Halogenation of tyrosine perturbs large-scale protein self-organization
Protein halogenation is a common non-enzymatic post-translational modification contributing to aging, oxidative stress-related diseases and cancer. Here, we report a genetically encodable halogenation of tyrosine residues in a reconstituted prokaryotic filamentous cell-division protein (FtsZ) as a platform to elucidate the implications of halogenation that can be extrapolated to living systems of much higher complexity. We show how single halogenations can fine-tune protein structures and dynamics of FtsZ with subtle perturbations collectively amplified by the process of FtsZ self-organization. Based on experiments and theories, we have gained valuable insights into the mechanism of halogen influence. The bending of FtsZ structures occurs by affecting surface charges and internal domain distances and is reflected in the decline of GTPase activities by reducing GTP binding energy during polymerization. Our results point to a better understanding of the physiological and pathological effects of protein halogenation and may contribute to the development of potential diagnostic tools.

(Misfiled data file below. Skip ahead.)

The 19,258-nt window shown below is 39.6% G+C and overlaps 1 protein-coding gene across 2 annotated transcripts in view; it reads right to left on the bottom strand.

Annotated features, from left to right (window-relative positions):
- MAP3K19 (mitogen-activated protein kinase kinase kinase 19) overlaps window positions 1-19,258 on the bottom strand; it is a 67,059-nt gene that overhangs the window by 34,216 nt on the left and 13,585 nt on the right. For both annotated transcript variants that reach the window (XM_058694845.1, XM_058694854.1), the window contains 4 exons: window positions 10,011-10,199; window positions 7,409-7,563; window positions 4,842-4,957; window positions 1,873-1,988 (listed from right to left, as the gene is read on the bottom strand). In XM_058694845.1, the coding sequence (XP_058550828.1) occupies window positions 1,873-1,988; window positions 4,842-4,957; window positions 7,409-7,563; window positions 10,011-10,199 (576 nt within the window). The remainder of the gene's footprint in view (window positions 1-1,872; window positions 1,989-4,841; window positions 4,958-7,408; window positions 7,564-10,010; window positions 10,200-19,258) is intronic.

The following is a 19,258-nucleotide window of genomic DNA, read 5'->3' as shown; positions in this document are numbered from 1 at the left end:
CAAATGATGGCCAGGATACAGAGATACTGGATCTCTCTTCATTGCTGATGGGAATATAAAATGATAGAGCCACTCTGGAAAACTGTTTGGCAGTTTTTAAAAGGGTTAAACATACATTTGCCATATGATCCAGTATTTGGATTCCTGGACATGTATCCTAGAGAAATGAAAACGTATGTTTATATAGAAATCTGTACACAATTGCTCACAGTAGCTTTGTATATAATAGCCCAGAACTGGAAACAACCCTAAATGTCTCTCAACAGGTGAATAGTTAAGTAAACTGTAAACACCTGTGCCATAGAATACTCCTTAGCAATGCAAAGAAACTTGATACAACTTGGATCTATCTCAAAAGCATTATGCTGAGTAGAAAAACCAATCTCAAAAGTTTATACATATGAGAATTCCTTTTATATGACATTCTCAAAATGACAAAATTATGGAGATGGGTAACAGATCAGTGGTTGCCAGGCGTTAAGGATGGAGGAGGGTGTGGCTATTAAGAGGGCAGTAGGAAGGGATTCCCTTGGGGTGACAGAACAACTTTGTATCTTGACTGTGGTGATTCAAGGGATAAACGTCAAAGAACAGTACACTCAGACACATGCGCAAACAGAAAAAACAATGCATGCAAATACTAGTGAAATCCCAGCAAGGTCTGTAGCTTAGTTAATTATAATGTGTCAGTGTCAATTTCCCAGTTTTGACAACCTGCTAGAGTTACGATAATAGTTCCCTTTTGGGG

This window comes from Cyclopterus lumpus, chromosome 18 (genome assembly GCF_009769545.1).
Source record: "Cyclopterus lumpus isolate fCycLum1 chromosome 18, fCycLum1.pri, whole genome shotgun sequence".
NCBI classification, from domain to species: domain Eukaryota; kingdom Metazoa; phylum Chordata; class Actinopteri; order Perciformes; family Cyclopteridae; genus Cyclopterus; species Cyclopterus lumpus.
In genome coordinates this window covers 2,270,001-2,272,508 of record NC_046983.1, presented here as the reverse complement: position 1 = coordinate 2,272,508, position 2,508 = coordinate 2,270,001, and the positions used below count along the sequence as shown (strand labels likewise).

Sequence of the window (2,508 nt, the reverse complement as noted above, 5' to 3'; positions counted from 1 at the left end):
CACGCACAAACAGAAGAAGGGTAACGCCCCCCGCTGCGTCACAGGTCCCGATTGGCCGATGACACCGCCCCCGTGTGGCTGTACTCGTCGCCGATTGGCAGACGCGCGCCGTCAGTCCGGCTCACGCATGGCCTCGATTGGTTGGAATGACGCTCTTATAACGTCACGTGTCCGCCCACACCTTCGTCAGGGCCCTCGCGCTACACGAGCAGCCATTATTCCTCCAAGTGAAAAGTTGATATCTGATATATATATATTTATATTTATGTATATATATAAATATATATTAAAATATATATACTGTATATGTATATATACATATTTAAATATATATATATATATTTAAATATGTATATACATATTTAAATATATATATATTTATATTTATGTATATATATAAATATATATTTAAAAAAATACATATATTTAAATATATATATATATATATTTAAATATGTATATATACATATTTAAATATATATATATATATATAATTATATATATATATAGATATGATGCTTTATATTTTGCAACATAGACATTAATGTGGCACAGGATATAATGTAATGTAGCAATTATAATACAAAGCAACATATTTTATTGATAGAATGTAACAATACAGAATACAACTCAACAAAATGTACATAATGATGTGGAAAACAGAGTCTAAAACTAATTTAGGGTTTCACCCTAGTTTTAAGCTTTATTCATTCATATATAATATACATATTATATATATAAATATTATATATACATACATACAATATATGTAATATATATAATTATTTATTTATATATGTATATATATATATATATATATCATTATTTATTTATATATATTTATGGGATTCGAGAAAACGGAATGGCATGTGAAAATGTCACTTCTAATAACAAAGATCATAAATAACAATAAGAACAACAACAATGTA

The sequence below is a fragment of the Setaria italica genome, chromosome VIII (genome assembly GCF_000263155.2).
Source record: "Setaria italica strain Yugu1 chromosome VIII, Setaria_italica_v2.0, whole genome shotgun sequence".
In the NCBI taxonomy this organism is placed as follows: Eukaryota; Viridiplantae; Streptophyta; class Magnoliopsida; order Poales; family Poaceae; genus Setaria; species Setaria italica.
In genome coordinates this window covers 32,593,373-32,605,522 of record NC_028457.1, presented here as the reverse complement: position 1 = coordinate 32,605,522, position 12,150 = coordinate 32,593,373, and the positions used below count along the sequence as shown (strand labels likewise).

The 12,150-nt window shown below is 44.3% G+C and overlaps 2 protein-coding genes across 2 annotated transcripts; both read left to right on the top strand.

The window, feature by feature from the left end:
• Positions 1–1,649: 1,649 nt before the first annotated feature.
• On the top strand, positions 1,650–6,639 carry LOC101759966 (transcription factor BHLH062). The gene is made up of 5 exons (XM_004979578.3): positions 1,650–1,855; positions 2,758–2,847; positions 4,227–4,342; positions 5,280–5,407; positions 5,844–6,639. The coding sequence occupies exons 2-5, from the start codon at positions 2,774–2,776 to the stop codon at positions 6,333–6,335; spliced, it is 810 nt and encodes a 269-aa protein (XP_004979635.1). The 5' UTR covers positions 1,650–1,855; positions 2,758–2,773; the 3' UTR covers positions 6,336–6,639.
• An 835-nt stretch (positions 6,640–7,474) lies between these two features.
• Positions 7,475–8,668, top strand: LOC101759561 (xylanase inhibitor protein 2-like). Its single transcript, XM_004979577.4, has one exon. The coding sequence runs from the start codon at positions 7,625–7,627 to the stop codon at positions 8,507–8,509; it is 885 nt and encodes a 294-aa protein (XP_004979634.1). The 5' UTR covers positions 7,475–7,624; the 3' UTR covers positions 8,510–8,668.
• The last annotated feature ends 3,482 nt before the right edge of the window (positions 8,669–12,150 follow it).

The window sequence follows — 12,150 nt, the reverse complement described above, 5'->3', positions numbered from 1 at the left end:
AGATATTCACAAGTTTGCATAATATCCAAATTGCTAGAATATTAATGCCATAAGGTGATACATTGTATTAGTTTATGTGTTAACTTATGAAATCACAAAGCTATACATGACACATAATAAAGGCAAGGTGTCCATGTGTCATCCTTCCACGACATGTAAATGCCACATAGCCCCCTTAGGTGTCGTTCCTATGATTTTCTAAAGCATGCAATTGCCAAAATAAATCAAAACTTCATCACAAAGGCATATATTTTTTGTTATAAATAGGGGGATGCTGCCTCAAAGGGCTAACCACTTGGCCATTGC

Published in: Nature Communications, 10.1038/s41467-022-32535-2, Springer Nature